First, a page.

Charlotte's Journey Home

Just a Regular Kid, Sort Of


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Remembering My Father

Today would have been my father’s 75th birthday. It is impossible to believe, even seven years after his death, that he is not with us to celebrate and be celebrated. Throughout all of Charlotte’s ordeals and her triumphs, I have been saddened by the fact that she will never know my father and that he never had the chance to know her. Philippe and I like to think that he and Philippe’s dad are somewhere watching over their granddaughter.

My father accomplished so much in his life–he was the first in his family to graduate from college, he started his own successful business which my brother continues to run, and he pursued a wide range of philanthropic and volunteer activities within the Jewish community. He once told me that of all his volunteer roles, he was most proud of what he accomplished while serving on the board and as president of the MetroWest Jewish News.

In his typically non-bragging manner, he never told me the details or extent of his work at NJJN. As I spend the day thinking about and trying to honor my father, I’d like to share with you the lovely obituaries that his colleagues at the NJ Jewish News published after his death.

10 July 13, 2000 NJJN – MetroWest July 13, 2000

Paul Goldman, advocate for pluralism and ‘NJJN,’ dies
by Rachel Nierenberg NJJN Staff Writer
Paul A. Goldman, a past president of New Jersey Jewish News and a strong supporter as the paper expanded, died on Friday, July 7. He was 68.

He was born in Roxbury, Mass., and lived in Brookline, Mass., Richmond, Va., and Livingston before he moved to West Orange, in May. Goldman was a contributor to the United Jewish Federation of MetroWest and a member of the William and Betty Lester Society, comprised of those individuals or families who make an endowment of $100,000 or more to the UJF. Because he was born into a family that did not have a great deal of money, Goldman recognized the importance of giving to others and shared his own success by contributing generously to philanthropic organizations.

Murray Laulicht, a past president of UJF MetroWest, credits Goldman with “being the first to present [the issue] of religious pluralism to our community.” In the late ’80s, explained Laulicht, Goldman introduced a resolution to the board of MetroWest federation,“bemoaning the lack of religious choice in Israel.”

As a result, Laulicht said, federation chose to grapple with the issue, eventually passing the resolution, realizing the importance of “solving these problems in our community and around the
world.” It was Goldman’s initiative, said Laulicht, that later enabled MetroWest to take on a role as a “national leader in promoting religious pluralism.”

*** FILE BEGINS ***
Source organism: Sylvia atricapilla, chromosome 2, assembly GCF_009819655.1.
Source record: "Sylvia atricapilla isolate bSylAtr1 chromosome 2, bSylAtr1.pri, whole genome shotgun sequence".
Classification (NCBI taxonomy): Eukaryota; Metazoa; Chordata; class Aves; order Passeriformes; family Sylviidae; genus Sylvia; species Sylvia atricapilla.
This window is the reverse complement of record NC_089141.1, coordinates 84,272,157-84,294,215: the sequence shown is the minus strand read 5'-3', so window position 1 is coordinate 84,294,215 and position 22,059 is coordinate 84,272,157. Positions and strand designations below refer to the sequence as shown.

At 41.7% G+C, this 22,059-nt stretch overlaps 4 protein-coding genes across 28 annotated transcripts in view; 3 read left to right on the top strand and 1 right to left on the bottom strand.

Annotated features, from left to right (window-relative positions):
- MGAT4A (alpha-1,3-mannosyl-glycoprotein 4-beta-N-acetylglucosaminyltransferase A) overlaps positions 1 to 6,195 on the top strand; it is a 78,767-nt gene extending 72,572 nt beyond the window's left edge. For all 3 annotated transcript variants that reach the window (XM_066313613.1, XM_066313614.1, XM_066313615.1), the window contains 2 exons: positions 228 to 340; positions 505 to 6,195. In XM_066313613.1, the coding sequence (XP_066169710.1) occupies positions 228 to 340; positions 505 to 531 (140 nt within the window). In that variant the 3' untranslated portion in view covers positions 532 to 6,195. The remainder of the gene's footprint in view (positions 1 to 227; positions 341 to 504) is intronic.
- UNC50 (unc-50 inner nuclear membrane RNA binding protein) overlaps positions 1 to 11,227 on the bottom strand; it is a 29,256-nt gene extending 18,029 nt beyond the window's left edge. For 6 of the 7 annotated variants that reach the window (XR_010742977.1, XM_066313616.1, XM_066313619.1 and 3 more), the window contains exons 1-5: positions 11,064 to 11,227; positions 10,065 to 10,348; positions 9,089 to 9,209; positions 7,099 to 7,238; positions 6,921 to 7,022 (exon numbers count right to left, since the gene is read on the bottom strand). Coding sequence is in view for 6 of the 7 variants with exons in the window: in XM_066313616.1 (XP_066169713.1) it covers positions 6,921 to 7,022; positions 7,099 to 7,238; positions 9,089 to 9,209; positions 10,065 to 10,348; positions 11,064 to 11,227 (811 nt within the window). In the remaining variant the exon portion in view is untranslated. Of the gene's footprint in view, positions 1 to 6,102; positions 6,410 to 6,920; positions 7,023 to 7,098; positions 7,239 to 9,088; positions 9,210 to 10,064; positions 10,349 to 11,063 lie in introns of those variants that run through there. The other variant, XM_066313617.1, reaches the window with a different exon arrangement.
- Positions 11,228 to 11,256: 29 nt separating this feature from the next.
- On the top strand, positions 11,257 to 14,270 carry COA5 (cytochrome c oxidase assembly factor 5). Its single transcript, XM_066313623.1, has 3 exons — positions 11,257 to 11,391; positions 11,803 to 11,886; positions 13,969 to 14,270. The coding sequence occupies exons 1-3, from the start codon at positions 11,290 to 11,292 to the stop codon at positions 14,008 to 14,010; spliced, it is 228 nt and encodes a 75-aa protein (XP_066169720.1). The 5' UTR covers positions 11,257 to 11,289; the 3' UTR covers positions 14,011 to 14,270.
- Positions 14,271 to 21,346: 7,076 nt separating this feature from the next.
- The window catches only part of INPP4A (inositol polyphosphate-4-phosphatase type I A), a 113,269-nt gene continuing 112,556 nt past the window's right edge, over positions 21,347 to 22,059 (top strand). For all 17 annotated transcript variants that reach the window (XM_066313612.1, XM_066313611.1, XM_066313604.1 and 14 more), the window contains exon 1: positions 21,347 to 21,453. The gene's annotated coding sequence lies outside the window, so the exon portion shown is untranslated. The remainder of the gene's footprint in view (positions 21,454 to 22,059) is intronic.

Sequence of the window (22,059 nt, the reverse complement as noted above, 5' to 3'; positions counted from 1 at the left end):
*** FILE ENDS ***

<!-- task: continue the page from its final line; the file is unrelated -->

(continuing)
Goldman served as president of New Jersey Jewish News for three years, from 1995 to 1998.

Recalling the “many mornings” that he spent with Goldman during his tenure as president, David Twersky, editor-in-chief of NJJN, said that Goldman “stood forcefully for the independence” of the paper. Twersky described him as “the strongest advocate for having a New Jersey Jewish News.” Indeed, it was during Goldman’s presidency that the MetroWest Jewish News — a single-edition newspaper for the MetroWest Jewish community — expanded and became the New Jersey Jewish News.

Two editions were added through arrangements with the Jewish Federation of Central New Jersey and the United Jewish Federation of Princeton Mercer Bucks; an increased readership came along
with them.

After Goldman stepped down from the presidency, Twersky said, he “never lost an opportunity…to push his agenda of a statewide Jewish newspaper.”

Amir Cohen, associate publisher of NJJN, said that Goldman’s leadership style was creative and unique; in fact, he “cannot imagine how a better job could have been done.”

Cohen recalled that in 1994, when he joined the staff, Goldman reached out to him at the first board meeting; he was the first board member to do so. That reaching out, he said, was quintessentially Paul Goldman.

“I think the word ‘mensch’ describes him,” said Michael Miller of Morristown, immediate past president of NJJN. Miller said that Goldman was “truly a leader — inspirational and a can-do person. He was charitable, cared about people and cared very much for the Jewish News and the Jewish people.”

David Mulgrum of Bed-minster, board member of NJJN, said that Goldman was a “gentleman to deal with and he will be missed.”

Goldman, a graduate of Brown University in Providence, R.I., was the founder of Paul Arnold Associates, an insurance agency in Livingston. Before establishing the firm, he worked for Markel Service, an insurance agency in Richmond, Va.

He was a member of Congregation B’nai Jeshurun, Short Hills, and a past president of the synagogue’s brotherhood. He also served as vice president and was a member of its board of trustees.

“He loved the temple and he loved music,” said Leslie Sporn of Short Hills, executive director and a past president of B’nai Jeshurun. “He loved to sing.” Goldman’s decision to donate a harp to the synagogue was indicative of the kind of person he was, said Sporn. “He did it to enrich our services…. It was meaningful to him and he knew it would give others pleasure.”

Goldman is survived by his wife, Pam of West Orange; two daughters, Laurie Cohn of Livingston and Ilene of Chicago; a son, Hal of Warren; a sister, Roberta Cohen of Wayland, Mass; and four grandchildren. The harp he had donated to the synagogue was played at Goldman’s funeral service, which was held at B’nai Jeshurun on July 9.

Editorial
Paul

Paul Goldman took over as president of MetroWest Jewish News on July 1, 1995. From the start he exhibited a calm and steady hand at the helm of the executive committee and board, leading the way to a rethinking of the paper’s relationship with the United Jewish Federation of MetroWest. It was Paul’s contention that the paper should be as open as possible to trends, thinking and controversies, and that in reporting as accurately as possible, the newspaper would be making its singular contribution to the Jewish community.